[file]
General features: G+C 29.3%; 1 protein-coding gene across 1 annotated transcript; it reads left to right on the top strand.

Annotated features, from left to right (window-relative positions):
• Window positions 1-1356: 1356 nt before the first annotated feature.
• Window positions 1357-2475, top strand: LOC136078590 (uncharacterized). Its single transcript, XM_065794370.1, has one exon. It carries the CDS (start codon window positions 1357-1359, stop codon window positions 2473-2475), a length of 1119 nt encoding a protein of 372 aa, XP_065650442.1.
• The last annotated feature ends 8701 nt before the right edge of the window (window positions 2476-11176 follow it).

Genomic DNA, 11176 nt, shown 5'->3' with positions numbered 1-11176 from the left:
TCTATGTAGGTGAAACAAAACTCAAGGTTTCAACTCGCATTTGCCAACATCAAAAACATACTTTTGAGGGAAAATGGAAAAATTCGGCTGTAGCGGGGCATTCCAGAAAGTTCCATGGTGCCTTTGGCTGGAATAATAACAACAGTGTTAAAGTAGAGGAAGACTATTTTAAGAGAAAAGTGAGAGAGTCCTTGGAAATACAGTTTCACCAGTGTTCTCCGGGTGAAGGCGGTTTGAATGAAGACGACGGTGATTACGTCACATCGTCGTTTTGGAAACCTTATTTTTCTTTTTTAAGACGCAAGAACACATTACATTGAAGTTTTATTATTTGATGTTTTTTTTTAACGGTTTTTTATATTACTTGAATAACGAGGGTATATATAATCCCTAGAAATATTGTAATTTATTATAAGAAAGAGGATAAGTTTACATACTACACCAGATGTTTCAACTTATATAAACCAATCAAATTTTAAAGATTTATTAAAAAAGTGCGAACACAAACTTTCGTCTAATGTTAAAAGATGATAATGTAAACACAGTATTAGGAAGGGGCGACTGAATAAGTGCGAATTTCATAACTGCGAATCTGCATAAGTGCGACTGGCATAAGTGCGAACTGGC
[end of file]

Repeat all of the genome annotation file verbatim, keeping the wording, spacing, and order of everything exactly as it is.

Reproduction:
General features: G+C 29.3%; 1 protein-coding gene across 1 annotated transcript; it reads left to right on the top strand.

Annotated features, from left to right (window-relative positions):
• Window positions 1-1356: 1356 nt before the first annotated feature.
• Window positions 1357-2475, top strand: LOC136078590 (uncharacterized). Its single transcript, XM_065794370.1, has one exon. It carries the CDS (start codon window positions 1357-1359, stop codon window positions 2473-2475), a length of 1119 nt encoding a protein of 372 aa, XP_065650442.1.
• The last annotated feature ends 8701 nt before the right edge of the window (window positions 2476-11176 follow it).

Genomic DNA, 11176 nt, shown 5'->3' with positions numbered 1-11176 from the left:
TCTATGTAGGTGAAACAAAACTCAAGGTTTCAACTCGCATTTGCCAACATCAAAAACATACTTTTGAGGGAAAATGGAAAAATTCGGCTGTAGCGGGGCATTCCAGAAAGTTCCATGGTGCCTTTGGCTGGAATAATAACAACAGTGTTAAAGTAGAGGAAGACTATTTTAAGAGAAAAGTGAGAGAGTCCTTGGAAATACAGTTTCACCAGTGTTCTCCGGGTGAAGGCGGTTTGAATGAAGACGACGGTGATTACGTCACATCGTCGTTTTGGAAACCTTATTTTTCTTTTTTAAGACGCAAGAACACATTACATTGAAGTTTTATTATTTGATGTTTTTTTTTAACGGTTTTTTATATTACTTGAATAACGAGGGTATATATAATCCCTAGAAATATTGTAATTTATTATAAGAAAGAGGATAAGTTTACATACTACACCAGATGTTTCAACTTATATAAACCAATCAAATTTTAAAGATTTATTAAAAAAGTGCGAACACAAACTTTCGTCTAATGTTAAAAGATGATAATGTAAACACAGTATTAGGAAGGGGCGACTGAATAAGTGCGAATTTCATAACTGCGAATCTGCATAAGTGCGACTGGCATAAGTGCGAACTGGC